- Contrary to media hype we need fat in our diets. Healthy fats are coconut oil, olive oil, and avocado. Fat is in nuts and seeds, snack on a small amount of almonds if you feel peckish.
- Eat more fibre and protein – beans, pulses, raw veggies, washed fruit with peel on and wholegrains. You’ll feel fuller for longer so will keep away from sugary biscuits and chocolate. Here’s a lovely Quinoa recipe that I’ve tried and it’s delicious.
- Vitamin B in eggs contributes to the functions of your adrenal gland. A balanced adrenal gland promotes oestrogen and progesterone stability, which greatly reduces the chances of hot flushes. Eggs have many other health benefits too.
- Mushrooms contain a mineral called selenium. Low levels of selenium have been found in women suffering from stress. If you have high stress levels in your life this in turn triggers a rise in epinephrine, which then triggers hot flushes to occur. The highest levels of selenium are found in maitake and shiitake mushrooms.
- Peppers contain lots of vitamin C and are hormone stabilising. Eating peppers evens out your blood sugar and this balance reduces hot flushes.
- Salad greens (including micro greens) stabilise your hormones.
- Garlic contains phytoestrogens. Some women however, find that garlic (and chillies) along with other ‘hot’ spices, make their menopause symptoms much worse.
- Strawberries contain plenty of vitamin C and phytoestrogens so include these in your diet. Eat seasonally for maximum benefit.
- Pineapples have vitamin C and help by containing phytoestrogens.
- Melon, as well as containing vitamin C, is a cooling food, which is great for when you are going through a hot flush.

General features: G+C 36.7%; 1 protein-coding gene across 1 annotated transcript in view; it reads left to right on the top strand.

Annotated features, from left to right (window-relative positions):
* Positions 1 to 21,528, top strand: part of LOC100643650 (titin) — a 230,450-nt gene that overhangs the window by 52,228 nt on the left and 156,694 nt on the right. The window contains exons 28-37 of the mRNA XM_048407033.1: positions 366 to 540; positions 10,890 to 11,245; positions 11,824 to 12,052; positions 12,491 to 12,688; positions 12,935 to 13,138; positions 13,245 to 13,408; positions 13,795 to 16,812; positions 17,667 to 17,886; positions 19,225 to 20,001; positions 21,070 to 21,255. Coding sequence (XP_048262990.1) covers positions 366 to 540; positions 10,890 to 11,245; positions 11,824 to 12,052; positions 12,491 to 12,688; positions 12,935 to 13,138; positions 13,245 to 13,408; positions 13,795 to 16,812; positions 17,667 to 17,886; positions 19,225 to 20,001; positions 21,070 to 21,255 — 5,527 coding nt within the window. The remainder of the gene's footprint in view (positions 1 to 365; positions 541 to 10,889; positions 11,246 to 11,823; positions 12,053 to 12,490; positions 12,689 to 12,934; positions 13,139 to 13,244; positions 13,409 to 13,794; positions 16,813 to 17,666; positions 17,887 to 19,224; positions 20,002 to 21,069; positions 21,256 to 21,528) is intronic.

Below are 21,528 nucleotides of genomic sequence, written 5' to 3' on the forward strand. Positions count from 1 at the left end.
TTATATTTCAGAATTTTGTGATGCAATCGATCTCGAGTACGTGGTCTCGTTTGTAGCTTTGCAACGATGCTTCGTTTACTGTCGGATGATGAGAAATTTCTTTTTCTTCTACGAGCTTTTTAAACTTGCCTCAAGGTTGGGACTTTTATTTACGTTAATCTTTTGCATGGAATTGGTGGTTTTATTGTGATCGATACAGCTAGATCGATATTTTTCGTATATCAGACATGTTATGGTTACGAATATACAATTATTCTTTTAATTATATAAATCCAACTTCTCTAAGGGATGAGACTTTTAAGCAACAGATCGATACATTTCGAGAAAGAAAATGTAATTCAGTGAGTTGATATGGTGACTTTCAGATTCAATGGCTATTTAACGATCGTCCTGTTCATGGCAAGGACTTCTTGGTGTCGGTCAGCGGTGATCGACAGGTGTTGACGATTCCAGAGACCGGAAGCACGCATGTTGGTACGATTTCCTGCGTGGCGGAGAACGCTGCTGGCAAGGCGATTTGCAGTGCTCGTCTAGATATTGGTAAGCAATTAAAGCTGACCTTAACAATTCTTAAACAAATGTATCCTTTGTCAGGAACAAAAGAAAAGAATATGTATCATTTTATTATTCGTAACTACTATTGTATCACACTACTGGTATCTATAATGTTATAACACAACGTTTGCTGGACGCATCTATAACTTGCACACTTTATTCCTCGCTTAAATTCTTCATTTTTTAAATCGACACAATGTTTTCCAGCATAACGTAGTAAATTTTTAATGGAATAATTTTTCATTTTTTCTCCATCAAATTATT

- Many women swear by raw, unfiltered apple cider vinegar. I tried it but was unable to stomach it. I didn’t like the taste and it also had me running to the toilet each morning with extremely loose bowel motions. It is said that apple cider vinegar helps regulate toxins. Your body will try to get rid of these through your sweat. This certainly seems a good choice for those of you who like to embrace the act of flushing toxins from your body. To take it daily, you mix one or two tablespoons of apple cider vinegar in a glass of water, vegetable juice or fruit juice.
- Liquorice – The plant root contains very specific compounds and these activate oestrogen receptors, which in turn boost hormone levels. In a 2012 study (small scale) women taking capsules containing liquorice root extract displayed less severe, less frequent and shorter lasting hot flushes.
Liquorice root also contains other compounds – some of which could interfere with medications or prescription drugs you may already be taking. Have a word with your G.P. or practice nurse if you want to try liquorice as a support for hot flushes. Interestingly, my body craved liquorice during peri-menopause. I hadn’t eaten any for years but ate it often. Unfortunately I didn’t research it at that time so ate the ‘sweet’ version instead of the root extract, taking on unnecessary calories.
Phytoestrogens are plant-based oestrogens that are believed to have oestrogen-like effects on the body. You can find them in soy foods, lentils, chickpeas and kidney beans. To get enough you will need to eat these several times a day. Plant oestrogens are whole-grains, peas and beans.